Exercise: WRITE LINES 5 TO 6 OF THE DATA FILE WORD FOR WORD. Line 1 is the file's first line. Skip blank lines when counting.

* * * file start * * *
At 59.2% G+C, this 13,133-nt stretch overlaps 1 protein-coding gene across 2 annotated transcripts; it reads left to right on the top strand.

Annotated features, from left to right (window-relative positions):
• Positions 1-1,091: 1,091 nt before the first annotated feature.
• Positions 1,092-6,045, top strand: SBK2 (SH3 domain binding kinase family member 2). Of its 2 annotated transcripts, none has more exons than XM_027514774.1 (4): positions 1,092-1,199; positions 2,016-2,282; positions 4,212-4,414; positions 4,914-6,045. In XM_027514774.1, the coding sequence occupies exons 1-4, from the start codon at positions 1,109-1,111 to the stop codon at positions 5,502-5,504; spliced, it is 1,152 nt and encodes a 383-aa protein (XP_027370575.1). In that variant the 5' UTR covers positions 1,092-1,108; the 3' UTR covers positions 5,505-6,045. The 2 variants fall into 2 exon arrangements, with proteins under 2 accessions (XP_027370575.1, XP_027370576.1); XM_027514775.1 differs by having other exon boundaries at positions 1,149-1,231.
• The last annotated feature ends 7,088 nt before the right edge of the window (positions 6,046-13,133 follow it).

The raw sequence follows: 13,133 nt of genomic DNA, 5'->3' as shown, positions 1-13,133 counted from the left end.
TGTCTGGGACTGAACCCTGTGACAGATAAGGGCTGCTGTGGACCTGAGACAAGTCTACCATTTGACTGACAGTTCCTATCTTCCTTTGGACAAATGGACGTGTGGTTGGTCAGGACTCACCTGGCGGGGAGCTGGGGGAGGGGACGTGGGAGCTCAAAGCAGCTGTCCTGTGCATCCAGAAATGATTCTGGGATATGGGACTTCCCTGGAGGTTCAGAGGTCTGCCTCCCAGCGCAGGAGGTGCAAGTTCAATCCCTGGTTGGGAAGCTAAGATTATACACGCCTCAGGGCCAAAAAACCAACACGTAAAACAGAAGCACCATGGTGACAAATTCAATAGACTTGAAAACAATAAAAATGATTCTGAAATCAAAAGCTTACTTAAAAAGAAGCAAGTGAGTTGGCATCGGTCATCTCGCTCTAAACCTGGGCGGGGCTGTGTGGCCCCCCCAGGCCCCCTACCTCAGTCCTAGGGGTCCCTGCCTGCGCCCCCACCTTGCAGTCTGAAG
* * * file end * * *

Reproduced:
• The last annotated feature ends 7,088 nt before the right edge of the window (positions 6,046-13,133 follow it).

The raw sequence follows: 13,133 nt of genomic DNA, 5'->3' as shown, positions 1-13,133 counted from the left end.